1. The Grist
Each beer recipe is known as the Grist. Paul and his team come up with the recipes, using over 20 years experience between them they work out the perfect blend of malts, hops and other ingredients. The night before a brew, the appropriate amount of malt(s) are milled and pumped up into the Grist Case, which is a large hopper above the Mash Tun.
2. Liquor (Water)
The quality and type of water is of major importance in brewing. The Nethergate Brewery brew team vary the mains water composition in one of the two Cold Liquor Tanks to suit our particular needs. The water used in the actual brew is only a small proportion of the total amount we use. Approximately 8 pints of water are used to produce each pint of beer, the remainder being needed for heating, cooling and washing.
3. Mashing In
The malt is mixed with hot liquor (water) in the Mash Tun which is a large round stainless steel tank with a perforated floor, to form the mash. The malt contains natural enzymes that convert the complex starchy sugar to maltose and dextrins. The mash is rinsed with water at 80°C to remove the sugars out from the grains. This process is called sparging.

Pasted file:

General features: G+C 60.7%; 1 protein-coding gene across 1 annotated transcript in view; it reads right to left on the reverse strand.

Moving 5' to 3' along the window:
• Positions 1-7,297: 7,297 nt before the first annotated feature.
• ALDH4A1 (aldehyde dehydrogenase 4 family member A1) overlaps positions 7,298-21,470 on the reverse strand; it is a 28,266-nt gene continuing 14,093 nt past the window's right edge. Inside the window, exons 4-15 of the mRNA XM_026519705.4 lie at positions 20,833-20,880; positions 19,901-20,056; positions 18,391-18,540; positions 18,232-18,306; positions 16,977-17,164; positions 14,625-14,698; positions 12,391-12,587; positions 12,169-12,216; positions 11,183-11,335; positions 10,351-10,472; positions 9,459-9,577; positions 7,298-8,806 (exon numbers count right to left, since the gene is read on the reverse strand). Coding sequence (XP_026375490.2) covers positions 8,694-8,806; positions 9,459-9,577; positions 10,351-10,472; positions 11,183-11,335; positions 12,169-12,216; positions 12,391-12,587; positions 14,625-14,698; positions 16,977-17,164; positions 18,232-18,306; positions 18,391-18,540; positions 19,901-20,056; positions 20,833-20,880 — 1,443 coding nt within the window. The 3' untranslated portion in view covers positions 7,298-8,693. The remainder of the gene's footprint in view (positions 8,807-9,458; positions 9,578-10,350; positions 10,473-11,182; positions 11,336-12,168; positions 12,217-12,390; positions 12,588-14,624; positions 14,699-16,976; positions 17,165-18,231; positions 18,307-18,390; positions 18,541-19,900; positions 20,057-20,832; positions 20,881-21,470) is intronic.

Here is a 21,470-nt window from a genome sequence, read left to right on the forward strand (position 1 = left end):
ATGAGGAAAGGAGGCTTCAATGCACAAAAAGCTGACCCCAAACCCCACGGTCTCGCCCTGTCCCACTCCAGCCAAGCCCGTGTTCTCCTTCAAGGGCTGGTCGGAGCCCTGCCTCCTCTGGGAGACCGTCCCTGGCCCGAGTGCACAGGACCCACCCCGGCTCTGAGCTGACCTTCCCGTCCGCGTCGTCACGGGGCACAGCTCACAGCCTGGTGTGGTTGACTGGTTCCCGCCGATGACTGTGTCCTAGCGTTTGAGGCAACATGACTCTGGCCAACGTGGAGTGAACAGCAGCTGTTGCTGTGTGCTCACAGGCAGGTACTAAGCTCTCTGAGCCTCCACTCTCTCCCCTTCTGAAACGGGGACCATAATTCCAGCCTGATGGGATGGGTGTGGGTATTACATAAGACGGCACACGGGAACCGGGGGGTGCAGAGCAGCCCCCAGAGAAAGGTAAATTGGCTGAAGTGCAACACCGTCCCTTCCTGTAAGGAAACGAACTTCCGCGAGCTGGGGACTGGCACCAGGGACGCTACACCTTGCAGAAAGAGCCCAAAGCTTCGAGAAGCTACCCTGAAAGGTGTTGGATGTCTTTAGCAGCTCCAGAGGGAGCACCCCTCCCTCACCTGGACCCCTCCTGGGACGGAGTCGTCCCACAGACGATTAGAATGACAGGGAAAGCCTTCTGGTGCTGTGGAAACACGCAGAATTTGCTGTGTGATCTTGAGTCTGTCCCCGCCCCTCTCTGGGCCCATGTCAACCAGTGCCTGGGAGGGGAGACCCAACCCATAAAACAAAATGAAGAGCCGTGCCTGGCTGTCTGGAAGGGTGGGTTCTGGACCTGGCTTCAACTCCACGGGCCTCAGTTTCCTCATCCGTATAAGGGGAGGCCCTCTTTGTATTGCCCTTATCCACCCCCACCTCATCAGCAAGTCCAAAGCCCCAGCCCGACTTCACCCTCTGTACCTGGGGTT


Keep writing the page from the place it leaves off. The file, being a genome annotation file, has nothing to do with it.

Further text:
4. The Boil
After approx 1.5 – 2 hours, the wort is run off under gravity to the Underback from where it is pumped up into the Copper. Here the wort is boiled to sterilise it and also denature the enzymes in the wort. Pellet Hops are added to the copper early in the boil primarily to provide bitterness and flavouring and leaf hops are added later on to provide aroma. We use hops from across the world but most come from Kent and Sussex.
5. Cooling
The wort is cooled quickly via the paraflow on its way to one of seven fermentation vessels in readiness for yeast addition. The paraflow is a heat exchanger made up of many plates with chilled liquor on one side and hot wort on the other. The large surface area allows the heat from the wort to heat up the liquor thus cooling the wort itself.
6. Fermentation
The yeast is added to the cooled wort and eats the simple sugars. Alcohol is created as a by-product of fermentation which also produces heat. The fermentation takes approx 2 days and the beer is then chilled and remains in the fermentation vessel for a further 5 days in order to condition, where yeast drops out of suspension and astringent flavours are softened.
7. Racking
Finished beer is then hand racked into casks for further conditioning before delivery. At this point finings are added which help remove proteins and other organic compounds in suspension in order to improve clarity and adjust the flavour or aroma of the beer. The casks still contain a small amount of live yeast which provides the secondary conditioning once vented and tapped in the cellar.
8. Monitoring Quality
Each brew is continuously monitored throughout its maturation. Samples are examined in the laboratory at regular intervals. The vital Ingredient All of the above is done with the love, care and attention of brewers that take the art of craft brewing very seriously